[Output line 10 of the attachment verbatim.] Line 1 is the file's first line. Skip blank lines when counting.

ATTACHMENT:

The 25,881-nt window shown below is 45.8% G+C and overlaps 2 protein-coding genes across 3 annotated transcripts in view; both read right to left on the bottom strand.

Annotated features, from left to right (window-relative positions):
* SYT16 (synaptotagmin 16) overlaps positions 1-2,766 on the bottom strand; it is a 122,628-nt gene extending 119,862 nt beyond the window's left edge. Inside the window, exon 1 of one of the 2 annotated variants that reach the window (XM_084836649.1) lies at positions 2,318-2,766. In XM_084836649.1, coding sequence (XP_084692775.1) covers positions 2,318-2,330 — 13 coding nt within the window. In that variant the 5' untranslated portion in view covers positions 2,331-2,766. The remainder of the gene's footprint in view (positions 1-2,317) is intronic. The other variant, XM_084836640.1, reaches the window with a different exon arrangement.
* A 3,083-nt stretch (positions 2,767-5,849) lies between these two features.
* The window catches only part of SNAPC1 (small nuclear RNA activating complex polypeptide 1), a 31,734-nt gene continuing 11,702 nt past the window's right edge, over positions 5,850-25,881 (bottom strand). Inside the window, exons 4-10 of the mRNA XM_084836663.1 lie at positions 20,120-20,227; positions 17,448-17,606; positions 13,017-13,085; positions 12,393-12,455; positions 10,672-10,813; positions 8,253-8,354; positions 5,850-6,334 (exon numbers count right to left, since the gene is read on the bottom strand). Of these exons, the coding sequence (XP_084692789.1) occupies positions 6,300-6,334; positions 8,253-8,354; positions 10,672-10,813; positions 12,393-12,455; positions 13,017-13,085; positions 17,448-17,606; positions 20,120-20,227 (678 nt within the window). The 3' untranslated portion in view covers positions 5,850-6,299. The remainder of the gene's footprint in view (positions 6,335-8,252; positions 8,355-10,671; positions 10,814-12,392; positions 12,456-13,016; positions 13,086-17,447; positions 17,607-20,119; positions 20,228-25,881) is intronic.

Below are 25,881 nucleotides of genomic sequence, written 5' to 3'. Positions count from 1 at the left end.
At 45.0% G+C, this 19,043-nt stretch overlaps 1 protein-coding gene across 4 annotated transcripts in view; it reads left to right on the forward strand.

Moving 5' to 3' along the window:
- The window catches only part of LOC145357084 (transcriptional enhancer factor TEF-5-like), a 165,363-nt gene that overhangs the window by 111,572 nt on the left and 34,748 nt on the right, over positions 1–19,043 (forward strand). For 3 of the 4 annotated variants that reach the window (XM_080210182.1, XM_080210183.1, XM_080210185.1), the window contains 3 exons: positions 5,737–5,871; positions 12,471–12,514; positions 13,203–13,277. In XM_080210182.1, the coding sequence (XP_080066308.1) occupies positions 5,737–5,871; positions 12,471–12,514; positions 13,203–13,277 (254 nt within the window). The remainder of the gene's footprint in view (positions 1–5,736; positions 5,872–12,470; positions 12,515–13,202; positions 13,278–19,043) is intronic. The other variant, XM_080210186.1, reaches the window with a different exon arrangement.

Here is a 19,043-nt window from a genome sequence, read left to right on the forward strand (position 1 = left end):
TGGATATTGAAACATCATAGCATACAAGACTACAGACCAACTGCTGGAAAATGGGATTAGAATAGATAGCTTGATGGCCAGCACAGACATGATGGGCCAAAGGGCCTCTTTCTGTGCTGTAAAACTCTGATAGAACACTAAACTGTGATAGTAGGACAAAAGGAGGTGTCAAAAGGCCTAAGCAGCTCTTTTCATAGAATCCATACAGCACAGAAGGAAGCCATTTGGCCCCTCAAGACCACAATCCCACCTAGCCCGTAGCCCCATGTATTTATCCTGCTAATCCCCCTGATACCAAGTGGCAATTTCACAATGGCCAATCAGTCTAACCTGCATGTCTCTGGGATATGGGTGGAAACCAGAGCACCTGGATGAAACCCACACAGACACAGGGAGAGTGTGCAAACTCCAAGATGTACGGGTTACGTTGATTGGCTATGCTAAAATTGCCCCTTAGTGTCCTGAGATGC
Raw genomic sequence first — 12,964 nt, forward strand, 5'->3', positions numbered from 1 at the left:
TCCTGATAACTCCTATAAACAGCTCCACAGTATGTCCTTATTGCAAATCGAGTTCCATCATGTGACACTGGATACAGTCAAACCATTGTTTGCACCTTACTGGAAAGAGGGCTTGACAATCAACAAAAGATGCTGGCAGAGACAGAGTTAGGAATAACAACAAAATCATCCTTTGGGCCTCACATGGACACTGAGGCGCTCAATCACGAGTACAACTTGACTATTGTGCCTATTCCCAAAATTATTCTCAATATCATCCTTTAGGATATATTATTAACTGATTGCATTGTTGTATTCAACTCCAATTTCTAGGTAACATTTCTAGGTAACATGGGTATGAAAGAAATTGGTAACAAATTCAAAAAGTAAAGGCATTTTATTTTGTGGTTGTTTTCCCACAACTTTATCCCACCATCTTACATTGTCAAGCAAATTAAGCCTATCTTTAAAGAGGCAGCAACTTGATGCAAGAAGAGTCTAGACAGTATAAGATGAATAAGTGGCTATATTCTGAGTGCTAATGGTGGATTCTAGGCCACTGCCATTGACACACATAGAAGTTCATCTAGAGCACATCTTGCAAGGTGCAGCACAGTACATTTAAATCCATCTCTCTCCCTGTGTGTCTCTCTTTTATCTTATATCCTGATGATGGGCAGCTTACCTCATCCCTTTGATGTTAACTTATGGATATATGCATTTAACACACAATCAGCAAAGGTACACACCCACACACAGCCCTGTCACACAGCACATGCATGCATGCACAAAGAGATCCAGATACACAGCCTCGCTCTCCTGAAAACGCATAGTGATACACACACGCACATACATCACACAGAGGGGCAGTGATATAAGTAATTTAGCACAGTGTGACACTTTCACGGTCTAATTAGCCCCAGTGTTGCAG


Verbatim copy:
Here is a 19,043-nt window from a genome sequence, read left to right on the forward strand (position 1 = left end):